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Berlinale

Shooting loads: director Shu Lea Cheang talks 'Fluidø'

An interview about her sexy new sci-fi film, premiering at the Berlinale and starring local figures like dominatrix Kristina Marlen, porn performer Bishop Black and techno chanteuse Aérea Negrot

Fluidø – photo by Jackielynn

Feb. 14, 2017 – The future’s bright, the future’s Berlin – unless you find yourself at a  screening of Fluidø, premiering at the Berlinale tonight. Set in 2060, artist Shu Lea Cheang’s latest sci-fi feature depicts a future liberated from AIDS – but confronted with a new set of crises in which individuals carry a mutated gene originating from the HIV virus, a gene that produces the new high-inducing drug Delta. Known as Zero-Gens, carriers are victims of a state-sponsored witch-hunt. At the same time, pharmaceutical companies are anxious to distribute the drug of the age and find ways to similarly prey on the Zero-Gens, collecting their sperm for future production. Are variously gendered bodies doomed to serve an economy in which sexual acts and bodily secretions remain subject to the logic of profit and repression in a post-AIDS world? SIEGESSÄULE contributor Riri Hylton sat down with Cheang to discuss this new dystopian offering.

How do you pronounce the name of the film?
“Fluid Zero”. It was originally called “Fluid”, as I wanted to explore body fluid, and the film actually traces back to the AIDS virus when everyone wanted to talk about patient zero, and I wanted to bring it back to this patient.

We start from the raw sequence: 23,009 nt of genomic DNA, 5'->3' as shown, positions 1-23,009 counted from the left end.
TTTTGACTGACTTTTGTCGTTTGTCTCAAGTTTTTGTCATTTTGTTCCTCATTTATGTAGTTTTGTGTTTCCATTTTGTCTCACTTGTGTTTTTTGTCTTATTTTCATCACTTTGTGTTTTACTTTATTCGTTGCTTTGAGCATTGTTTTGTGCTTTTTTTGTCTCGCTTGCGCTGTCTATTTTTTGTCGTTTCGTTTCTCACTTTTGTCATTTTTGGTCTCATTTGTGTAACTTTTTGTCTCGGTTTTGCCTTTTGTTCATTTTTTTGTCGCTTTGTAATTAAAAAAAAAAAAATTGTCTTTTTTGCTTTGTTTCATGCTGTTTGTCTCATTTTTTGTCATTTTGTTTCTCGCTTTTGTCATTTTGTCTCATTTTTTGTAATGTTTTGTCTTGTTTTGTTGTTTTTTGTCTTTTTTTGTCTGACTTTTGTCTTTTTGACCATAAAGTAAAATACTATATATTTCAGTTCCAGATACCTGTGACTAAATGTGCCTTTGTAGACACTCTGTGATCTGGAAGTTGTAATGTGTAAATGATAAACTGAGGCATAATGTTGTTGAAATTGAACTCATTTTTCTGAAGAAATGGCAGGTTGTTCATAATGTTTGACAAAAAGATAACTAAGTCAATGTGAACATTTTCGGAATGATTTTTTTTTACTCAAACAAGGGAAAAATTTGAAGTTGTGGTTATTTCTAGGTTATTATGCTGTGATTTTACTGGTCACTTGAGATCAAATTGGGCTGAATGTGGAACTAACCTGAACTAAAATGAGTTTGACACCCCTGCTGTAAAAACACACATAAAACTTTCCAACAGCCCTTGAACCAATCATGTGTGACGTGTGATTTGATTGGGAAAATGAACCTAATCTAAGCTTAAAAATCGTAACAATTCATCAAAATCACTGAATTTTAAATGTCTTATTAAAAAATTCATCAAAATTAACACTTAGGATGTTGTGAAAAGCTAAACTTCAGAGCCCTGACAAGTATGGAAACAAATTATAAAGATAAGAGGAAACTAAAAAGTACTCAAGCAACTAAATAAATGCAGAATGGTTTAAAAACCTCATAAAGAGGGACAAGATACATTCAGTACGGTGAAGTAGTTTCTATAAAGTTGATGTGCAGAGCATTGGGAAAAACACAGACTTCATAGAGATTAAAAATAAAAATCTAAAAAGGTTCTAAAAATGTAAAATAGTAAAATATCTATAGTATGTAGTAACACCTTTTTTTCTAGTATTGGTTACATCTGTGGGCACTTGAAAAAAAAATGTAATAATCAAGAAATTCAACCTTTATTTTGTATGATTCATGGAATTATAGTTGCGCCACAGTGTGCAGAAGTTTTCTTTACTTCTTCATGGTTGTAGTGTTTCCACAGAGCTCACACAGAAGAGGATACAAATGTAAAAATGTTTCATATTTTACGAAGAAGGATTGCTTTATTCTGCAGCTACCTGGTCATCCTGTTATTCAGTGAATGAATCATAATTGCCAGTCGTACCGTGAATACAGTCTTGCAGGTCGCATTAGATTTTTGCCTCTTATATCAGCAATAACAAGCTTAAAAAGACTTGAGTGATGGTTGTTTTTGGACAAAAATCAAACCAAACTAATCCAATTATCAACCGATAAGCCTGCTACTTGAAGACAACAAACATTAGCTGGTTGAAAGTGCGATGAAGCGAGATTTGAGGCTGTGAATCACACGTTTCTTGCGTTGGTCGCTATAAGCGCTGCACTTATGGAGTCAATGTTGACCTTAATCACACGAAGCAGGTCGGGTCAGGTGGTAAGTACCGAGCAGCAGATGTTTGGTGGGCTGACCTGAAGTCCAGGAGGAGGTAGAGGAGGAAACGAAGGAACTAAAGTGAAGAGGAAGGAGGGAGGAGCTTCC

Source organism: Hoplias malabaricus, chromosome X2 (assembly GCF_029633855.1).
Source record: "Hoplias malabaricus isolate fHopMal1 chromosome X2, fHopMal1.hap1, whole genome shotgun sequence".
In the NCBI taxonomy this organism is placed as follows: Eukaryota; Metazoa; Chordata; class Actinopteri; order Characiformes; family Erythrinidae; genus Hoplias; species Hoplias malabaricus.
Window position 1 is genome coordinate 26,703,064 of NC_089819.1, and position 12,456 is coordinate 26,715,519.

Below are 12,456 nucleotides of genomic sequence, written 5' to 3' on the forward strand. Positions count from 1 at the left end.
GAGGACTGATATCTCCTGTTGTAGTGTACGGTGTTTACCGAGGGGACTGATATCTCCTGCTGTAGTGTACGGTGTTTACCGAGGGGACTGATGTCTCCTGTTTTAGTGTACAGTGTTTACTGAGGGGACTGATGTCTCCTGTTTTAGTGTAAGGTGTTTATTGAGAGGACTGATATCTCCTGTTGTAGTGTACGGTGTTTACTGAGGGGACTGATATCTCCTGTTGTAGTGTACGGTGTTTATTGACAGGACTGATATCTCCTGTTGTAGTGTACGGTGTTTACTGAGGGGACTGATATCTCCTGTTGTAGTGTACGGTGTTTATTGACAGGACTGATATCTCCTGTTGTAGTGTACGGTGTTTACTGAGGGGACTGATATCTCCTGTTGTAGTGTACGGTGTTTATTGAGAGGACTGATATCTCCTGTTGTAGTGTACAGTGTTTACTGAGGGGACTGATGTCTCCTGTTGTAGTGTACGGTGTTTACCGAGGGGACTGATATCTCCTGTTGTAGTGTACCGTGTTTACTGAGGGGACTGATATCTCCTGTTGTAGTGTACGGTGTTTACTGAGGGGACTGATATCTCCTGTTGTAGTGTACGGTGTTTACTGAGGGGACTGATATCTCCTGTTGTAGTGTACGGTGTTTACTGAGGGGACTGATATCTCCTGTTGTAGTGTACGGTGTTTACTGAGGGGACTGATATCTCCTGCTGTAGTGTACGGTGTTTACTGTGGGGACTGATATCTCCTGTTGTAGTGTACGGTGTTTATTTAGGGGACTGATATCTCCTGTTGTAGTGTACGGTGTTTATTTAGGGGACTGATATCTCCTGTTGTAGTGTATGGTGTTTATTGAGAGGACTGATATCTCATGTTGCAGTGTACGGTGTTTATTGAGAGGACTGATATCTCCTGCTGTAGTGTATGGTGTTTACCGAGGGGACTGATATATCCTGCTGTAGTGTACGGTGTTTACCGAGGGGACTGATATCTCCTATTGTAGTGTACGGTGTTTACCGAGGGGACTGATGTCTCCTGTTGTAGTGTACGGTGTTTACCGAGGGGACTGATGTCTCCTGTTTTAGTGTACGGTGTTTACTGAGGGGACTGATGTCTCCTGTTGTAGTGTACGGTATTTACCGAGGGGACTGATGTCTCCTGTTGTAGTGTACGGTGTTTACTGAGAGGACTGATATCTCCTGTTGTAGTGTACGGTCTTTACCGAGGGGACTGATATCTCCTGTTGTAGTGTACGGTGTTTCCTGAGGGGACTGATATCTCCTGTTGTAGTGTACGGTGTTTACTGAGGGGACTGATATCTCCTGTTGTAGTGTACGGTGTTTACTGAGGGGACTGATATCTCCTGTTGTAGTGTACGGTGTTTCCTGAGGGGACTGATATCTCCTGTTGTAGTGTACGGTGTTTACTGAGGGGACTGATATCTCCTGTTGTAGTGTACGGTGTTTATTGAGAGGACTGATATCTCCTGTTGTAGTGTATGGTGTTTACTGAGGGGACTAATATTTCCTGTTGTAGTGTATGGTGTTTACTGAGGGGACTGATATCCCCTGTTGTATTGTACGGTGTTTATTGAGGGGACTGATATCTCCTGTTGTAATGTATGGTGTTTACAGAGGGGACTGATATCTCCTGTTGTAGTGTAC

How did you go about finding the right cast constellation?


Casting took about three years. The film is totally made in Berlin. I have been associated with the queer performance community here, so I kind of know the scene, and had quite a few casting sessions. We held one in conjunction with the transmediale two years ago, and we did another casting session in conjunction with the Porn Film Festival. We were looking for diverse performers, quite gender-mixed. In our situation, there are certain people that we already know, like Marlen – we met her and we wanted her so that was decided a long time ago. But the main cast became a kind of composition, you know – you want this person with that person.


Why did you decide to set the film in Berlin?
Actually, I try not to show Berlin. The film is set in a futuristic setting. The kind of scenery I like about Berlin is actually the bunkers, and for me, this is what exists in the future. You see a lot of science fiction movies, the high buildings, but for me the future is totally the bunker, and so that was the theme.

Your work deals a lot with questions around pleasure, repression and salvation/liberation through technology. Are you hopeful about the future of technology and its ability to liberate?
The body is the final frontier, and we're going to lose it. I really feel the development of bio-technology is being controlled by corporations. I see how data codes are becoming bodily fluids. I feel that the way that bio-technology is developing is really an intervention into the human body. So that's how pessimistic I am! It's corresponding with what's happening in our real lives with data surveillance, and people using cryptology to try to avoid that. You also have a lot of DIY bio-hacking, a scene that is sort of parallel to the whole bio-technology corporation. So for me, I'm always coming more from a counter-culture. That aspect for me is hopeful.

Interview: Riri Hylton

Fluidø (dir. Shu Lea Cheang)
Feb. 14, 22:45 at CinemaxX 7
Feb. 15, 20:15 at CineStar 3
Feb. 16, 22:45 at Cubix 7 & 8
fluidthemovie.com



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